The flipside to the Stallion U 550’s flexibility is some cracking and warping issues that may appear with extended use. When it comes to cracking, the dual sidewalls have shown something of a shelf life that may meet their maker with a hard check or an excessive bend on a ground ball. Warping has proven to be more of an issue for FOGO’s as one too many scrums at the center line may leave the head a bit lopsided.

Still, the Stallion U 550 has been relevant to the game for the last six years for a reason: it is an affordable, high-level head for midfielders that appreciate a good poke check as much as ripping net on a top corner shot.

Pros

Cons

3) StringKing Mark 1

Drip Level: 4.4/5

Details

  • Brand: StringKing
  • Weight: 4.94 oz
  • Throat design: Standard
  • Stringing holes: 19 per sidewall, 6 on top

As a long pole that dabbled at LSM and values the pain of a good poke check, the opportunity to include the StringKing Mark 1 on this list is one too good to pass up.

In stark contrast to Stallion 550, the Mark 1 is an ultra-stiff head that values consistency in play and feel over all else. This stiffness comes in handy when matching with its aggressive scoop design that makes ground balls a breeze.

While it may be stiff and durable, the Mark 1 is still quite lightweight, clocking in at just below 5 ounces making this a solid box-to-box option especially for an LSM.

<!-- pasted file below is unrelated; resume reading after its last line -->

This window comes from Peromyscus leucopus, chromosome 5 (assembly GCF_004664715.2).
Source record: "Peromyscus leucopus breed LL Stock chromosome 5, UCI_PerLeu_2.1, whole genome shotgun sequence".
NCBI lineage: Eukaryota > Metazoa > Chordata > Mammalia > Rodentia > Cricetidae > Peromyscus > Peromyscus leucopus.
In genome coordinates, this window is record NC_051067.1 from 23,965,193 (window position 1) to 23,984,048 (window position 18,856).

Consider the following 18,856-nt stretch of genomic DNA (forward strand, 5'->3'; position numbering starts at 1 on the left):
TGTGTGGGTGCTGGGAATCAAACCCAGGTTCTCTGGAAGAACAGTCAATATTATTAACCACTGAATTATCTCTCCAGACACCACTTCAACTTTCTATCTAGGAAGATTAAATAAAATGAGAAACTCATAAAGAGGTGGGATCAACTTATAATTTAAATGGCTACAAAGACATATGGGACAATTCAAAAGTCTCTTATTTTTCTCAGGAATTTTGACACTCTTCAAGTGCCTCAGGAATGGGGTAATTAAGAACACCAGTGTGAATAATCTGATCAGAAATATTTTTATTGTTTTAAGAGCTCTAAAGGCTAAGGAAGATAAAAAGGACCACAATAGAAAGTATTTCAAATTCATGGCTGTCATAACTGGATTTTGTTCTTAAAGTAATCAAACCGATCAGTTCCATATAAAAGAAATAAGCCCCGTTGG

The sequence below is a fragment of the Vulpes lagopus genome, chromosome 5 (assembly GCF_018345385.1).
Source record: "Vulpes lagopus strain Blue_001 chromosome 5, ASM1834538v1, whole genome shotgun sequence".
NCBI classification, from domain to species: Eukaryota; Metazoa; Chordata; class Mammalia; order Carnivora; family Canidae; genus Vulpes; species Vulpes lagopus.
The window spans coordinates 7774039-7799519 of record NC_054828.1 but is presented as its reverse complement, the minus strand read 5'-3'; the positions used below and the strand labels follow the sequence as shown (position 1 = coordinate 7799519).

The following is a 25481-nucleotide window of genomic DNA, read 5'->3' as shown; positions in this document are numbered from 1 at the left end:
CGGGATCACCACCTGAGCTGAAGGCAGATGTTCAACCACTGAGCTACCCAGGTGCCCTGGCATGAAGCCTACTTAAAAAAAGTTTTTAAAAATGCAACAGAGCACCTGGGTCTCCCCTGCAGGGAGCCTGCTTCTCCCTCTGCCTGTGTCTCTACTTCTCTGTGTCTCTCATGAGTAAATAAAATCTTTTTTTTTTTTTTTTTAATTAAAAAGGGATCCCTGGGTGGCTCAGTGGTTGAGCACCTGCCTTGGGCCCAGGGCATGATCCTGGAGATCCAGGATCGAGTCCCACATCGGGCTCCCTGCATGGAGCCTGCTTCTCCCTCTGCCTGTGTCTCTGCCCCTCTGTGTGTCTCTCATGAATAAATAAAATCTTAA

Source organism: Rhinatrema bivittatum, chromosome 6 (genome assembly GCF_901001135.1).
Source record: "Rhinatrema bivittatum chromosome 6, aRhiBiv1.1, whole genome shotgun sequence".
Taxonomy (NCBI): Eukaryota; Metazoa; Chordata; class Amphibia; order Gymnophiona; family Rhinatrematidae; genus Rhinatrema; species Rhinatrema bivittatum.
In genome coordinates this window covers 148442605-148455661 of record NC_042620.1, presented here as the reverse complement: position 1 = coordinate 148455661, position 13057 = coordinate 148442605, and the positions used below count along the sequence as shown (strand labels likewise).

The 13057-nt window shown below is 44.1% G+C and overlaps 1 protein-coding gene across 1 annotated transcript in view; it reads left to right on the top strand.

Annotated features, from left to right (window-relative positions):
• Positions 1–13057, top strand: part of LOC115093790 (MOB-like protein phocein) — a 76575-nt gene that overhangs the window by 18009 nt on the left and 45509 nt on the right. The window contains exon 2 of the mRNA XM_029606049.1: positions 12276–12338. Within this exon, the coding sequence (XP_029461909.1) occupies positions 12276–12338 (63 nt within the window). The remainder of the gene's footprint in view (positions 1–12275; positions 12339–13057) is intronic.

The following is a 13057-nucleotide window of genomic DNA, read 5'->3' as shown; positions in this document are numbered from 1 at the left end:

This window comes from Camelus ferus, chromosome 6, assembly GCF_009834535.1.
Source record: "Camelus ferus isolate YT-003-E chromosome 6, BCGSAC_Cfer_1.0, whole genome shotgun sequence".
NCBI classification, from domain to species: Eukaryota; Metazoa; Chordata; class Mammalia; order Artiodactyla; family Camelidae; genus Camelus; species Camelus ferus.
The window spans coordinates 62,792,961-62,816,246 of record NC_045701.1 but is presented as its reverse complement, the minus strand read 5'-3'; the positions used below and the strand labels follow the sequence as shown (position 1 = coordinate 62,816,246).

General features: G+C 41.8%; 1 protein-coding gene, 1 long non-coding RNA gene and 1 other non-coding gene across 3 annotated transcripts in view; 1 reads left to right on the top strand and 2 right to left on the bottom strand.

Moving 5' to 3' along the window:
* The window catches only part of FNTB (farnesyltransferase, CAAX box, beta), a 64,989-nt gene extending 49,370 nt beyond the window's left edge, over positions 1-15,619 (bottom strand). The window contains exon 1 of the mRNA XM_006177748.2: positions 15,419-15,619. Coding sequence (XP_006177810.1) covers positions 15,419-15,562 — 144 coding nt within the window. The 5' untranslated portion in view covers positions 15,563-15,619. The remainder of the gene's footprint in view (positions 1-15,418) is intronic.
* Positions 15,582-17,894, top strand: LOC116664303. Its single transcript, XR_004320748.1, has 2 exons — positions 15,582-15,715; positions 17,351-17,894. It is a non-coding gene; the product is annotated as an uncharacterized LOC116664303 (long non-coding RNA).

The rub with the Mark 1 comes with it not being a great faceoff head—ultra-stiff is not a great quality when trying to plunge in a faceoff. Additionally, early outputs of the Mark 1 had an adhesive issue when it came to the ball stop which the company is aware of and has corrected for the most part.

Overall, the Mark 1’s consistency and stiffness make it a great option for long poles looking to leave a lasting impression on their opponent and shorties who value quick ball movement and feeding around the crease.

Pros

Cons

4) Brine King 2

Drip Level: 4.4/5

Brine King 2

Details

  • Brand: Brine
  • Weight: 5.2 oz
  • Throat design: Standard length w/ throat plug
  • Stringing holes: 17 per sidewall, 6 on top

We round out our offense-oriented list with the classic Brine King 2 that has seen quite a long run on the field and for good reason.

The King 2 adds sidewall and topside reinforcements meant to retain rigidity in the head shape regardless of weather conditions. This creates dependable consistency in the head’s scooping and throwing that make it a great choice for attackmen and middies.

A lock throat on the head also minimizes rattle that couples with a more pinched throat to provide ball security regardless of being in a full cradle or one-handed dodge. These elements also allow for a quick-snap release that’s great for rapid ball movement.

The main knock on the King 2 is that this is a bit heavy for an attack head which is the price paid for its durability. Additionally, the lock throat design is not compatible with all shafts (mainly carbon fiber shafts) so you may want to put in some extra research before adding this to your arsenal.

Overall, the King 2 is a great, versatile head that can be used by attackmen, middies, and LSMs alike, that you can also find often discounted.

Pros

Cons

Cheap Defense Heads

1) STX X10

Drip Level: 4.6/5

Details

  • Brand: STX
  • Weight: 5.4 oz
  • Throat design: Short throat
  • Stringing holes: 13 per sidewall, 4 on top

STX enters the fray on the defensive end with the X10 head—the perfect weapon in your war on attackmen’s ribs and forearms.